"Zoolander 2," with Ben Stiller and Owen Wilson, makes jokes about how lame it is.|Paramount Pictures1/2
"Zoolander 2," with Ben Stiller and Owen Wilson, makes jokes about how lame it is.|Paramount Pictures
Sometimes "Zoolander 2" keeps piling on weirdness, as with Justin Theroux as this |Paramount Pictures2/2
Sometimes "Zoolander 2" keeps piling on weirdness, as with Justin Theroux as this |Paramount Pictures
Director: Ben Stiller
Stars: Ben Stiller, Owen Wilson
2 (out of 5) Globes
There are scores of jokes in “Zoolander 2” about its own irrelevance. It knows it’s ridiculous to make a very, very belated sequel to the original, which came out so long ago that the children who were entering first grade then are about to start paying back their college debt. There are no jokes, however, about it being a standard-issue lazy sequel —the kind that brings back the stuff that worked for a tired retread while adding little that’s new. It represents a strange trend in movies, most recently embodied by “Dirty Grandpa”: the terrible movie that embraces its own crapulence — and, occasionally, lets its creative paucity curdle into the genuinely weird.
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Released in 2001, the first “Zoolander” was spotty but with fits of inspiration:the kind of comedy where a handful of strong bits helped one forget the surrounding mediocrity. The best found Ben Stiller’s knuckle-scraping model enjoying a Wham!-backed jaunt on the town, which inexplicably turned into a gasoline fight, with fiery results. That segment gets a callback in “Zoolander 2,” and naturally it’s nowhere near as funny. Ditto the return of Billy Zane (again, as himself, in his first prominent Hollywood film since 2005’s “BloodRayne”), the return of felled fashionista baddie Mugatu (Will Ferrell) and another leftfield music god cameo. The original boasted a walk-on from David Bowie; this one gets Sting, which charitably sums up the step-down in quality.
And yet what “Zoolander 2” lacks in creativity —with not a single stand-alone moment that will live on as a YouTube clip —it occasionally almost makes up for in super-weirdness. No, not the probably transphobic spectacle of Benedict Cumberbatch, with no eyebrows, as a genderless model flying winged over a runway. (OK, that does sound gonzo.) Here’s a movie that kicks off with a 9/11 joke, crafts a dense and bizarre mythology about models and ends with one character dating Pakistani activist Malala Yousafzai. You can (and should) groan at the non-stop vomiting up of big name cameos fitted with easy jokes, but mild props must go to giving the final word to Neil deGrasse-Tyson.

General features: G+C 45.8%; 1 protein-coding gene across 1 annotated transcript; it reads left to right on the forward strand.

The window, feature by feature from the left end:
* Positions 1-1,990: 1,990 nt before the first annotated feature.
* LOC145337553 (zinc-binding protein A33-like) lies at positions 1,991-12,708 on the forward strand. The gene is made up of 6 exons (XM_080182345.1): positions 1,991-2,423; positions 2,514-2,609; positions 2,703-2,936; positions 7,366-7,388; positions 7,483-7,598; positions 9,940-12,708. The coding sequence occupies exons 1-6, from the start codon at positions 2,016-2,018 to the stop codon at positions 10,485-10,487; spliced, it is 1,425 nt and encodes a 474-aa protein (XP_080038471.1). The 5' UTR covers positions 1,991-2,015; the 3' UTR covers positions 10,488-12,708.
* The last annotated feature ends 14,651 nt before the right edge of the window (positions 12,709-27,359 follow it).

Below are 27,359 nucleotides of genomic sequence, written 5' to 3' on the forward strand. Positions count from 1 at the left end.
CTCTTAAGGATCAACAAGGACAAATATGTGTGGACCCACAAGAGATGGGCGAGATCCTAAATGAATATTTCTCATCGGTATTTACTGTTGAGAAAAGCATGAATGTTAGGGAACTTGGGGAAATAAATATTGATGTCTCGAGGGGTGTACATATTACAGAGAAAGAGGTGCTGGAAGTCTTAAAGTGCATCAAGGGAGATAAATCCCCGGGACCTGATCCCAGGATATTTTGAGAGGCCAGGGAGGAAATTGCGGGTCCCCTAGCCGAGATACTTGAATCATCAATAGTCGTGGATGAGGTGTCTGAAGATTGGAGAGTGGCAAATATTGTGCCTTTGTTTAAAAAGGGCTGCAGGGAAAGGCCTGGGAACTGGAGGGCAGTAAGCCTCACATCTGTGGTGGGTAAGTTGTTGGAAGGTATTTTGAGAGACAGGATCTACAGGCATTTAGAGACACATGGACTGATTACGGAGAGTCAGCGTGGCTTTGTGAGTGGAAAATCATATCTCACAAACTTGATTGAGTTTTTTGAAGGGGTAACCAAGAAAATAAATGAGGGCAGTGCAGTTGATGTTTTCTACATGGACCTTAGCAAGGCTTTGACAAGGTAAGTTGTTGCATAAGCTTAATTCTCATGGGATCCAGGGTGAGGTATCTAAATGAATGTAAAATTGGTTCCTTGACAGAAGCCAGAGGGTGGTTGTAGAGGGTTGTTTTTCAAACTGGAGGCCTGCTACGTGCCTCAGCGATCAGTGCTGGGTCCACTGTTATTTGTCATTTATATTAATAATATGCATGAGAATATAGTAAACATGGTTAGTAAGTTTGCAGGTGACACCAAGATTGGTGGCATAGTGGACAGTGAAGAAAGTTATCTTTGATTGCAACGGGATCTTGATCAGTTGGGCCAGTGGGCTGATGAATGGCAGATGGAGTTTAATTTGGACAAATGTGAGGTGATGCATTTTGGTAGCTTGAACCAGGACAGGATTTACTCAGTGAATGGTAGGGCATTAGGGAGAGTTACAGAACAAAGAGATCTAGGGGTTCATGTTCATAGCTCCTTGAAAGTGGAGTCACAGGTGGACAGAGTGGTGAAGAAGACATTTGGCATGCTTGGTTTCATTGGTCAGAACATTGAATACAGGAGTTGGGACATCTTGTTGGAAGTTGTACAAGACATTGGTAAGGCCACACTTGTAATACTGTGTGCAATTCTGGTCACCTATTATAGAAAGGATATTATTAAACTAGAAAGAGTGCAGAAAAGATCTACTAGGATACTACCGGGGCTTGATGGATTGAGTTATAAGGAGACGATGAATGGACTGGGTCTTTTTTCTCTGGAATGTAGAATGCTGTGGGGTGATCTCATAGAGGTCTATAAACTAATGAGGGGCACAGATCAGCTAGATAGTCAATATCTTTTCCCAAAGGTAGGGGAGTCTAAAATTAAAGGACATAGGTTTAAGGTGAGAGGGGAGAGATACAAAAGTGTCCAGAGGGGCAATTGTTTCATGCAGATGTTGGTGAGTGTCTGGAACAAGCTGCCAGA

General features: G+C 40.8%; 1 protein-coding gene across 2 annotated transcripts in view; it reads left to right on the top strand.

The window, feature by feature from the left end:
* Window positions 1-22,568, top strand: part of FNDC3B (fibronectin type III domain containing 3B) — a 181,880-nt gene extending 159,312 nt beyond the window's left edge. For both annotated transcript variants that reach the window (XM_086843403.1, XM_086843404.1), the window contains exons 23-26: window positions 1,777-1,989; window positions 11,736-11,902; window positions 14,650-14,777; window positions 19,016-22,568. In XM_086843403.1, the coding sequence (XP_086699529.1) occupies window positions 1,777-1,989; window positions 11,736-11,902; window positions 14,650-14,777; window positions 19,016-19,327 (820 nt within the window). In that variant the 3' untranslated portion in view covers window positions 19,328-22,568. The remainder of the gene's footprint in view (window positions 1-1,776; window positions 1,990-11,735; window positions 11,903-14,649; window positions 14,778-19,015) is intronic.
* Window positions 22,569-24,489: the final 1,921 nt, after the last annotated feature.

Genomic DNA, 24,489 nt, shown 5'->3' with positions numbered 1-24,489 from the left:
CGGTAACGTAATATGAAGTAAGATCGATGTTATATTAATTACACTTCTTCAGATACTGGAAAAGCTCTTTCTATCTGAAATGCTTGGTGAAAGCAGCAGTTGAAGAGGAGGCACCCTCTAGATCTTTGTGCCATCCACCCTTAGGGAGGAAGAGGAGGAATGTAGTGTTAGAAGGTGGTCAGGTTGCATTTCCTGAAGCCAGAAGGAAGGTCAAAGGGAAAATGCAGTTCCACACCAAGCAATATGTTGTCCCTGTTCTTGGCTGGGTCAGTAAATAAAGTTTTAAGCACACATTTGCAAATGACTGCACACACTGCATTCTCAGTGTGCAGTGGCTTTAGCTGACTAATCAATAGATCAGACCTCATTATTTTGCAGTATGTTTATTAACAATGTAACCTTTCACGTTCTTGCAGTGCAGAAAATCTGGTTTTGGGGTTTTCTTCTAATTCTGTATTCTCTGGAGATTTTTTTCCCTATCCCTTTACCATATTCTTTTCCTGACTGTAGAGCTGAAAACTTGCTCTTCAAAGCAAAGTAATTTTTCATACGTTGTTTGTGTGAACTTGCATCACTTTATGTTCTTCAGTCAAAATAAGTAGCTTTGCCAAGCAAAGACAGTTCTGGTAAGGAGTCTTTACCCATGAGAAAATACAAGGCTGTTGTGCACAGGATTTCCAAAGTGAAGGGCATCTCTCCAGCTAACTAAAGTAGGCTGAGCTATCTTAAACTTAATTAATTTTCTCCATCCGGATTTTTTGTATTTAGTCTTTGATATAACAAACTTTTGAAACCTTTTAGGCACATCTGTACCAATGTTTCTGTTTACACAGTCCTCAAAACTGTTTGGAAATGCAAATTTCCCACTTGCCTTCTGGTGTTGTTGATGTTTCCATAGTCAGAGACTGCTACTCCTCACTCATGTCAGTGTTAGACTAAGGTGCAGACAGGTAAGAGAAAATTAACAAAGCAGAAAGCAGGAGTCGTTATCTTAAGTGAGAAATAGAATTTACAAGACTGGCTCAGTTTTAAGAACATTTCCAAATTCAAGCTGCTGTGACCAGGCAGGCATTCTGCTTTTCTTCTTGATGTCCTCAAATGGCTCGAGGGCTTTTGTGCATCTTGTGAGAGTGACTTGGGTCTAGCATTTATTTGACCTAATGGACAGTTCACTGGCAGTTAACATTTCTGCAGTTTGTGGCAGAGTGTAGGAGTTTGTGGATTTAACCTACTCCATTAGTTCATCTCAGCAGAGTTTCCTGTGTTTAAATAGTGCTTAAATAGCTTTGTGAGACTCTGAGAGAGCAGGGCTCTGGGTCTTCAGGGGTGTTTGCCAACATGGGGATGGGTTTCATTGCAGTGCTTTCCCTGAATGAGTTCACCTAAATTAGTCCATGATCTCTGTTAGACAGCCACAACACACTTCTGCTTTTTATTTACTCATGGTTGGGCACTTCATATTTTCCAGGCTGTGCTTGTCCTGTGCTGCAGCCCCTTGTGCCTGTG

The plot is at once dumb and confusing, which may be a not-bad joke considering its two leads are morons. Rendered a hermit by the loss of his wife (real-life Stiller spouse Courtney Taylor), Derek Zoolander gets coaxed out of retirement by another evil and flamboyant designer (Kristen Wiig, unrecognizable under elaborate facial prosthetics, and back in alienating “SNL” character mode). The difference this round is Owen Wilson’s pretty boy Hansel gets little to do and the m.o. is to be a full-on Bond parody, though not a very good one nor one that cares about being good. Penelope Cruz, as a hotcha Interpol agent, is no comedic deity, but “Zoolander 2” is the kind of movie that makes her feel wasted.
Stiller (who again also directed) and his three cowriters regularly commit to comic bits that were never sound to begin with. Failing that they fall back on wacky characters, such as Justin Theroux as a foster school principal with a George Washignton wig, a big scar, an epic goatee, gold teeth and — what the hell? — dreds, too. It keeps on piling on silliness (and famous faces) in the hopes that quantity equals quality.
Like a stopped clock, sometimes it hits. Sometimes — as in a protracted bit about Hansel’s swelling brood of orgy partners, which includes some men, because men having sex with men is the joke — it does not. Eventually — and again, like “Dirty Grandpa” — the pure commitment to being stupid pays off in a way, as though assaulting viewers with failed jokes creates a form of Stockholm Syndrome. As the movie solders on, you might find yourself laughing, but you may never remember why. On the plus side, the use of 35mm — Stiller is one of the few filmmakers today who’s never directed digital — looks spectacular.
Follow Matt Prigge on Twitter @mattprigge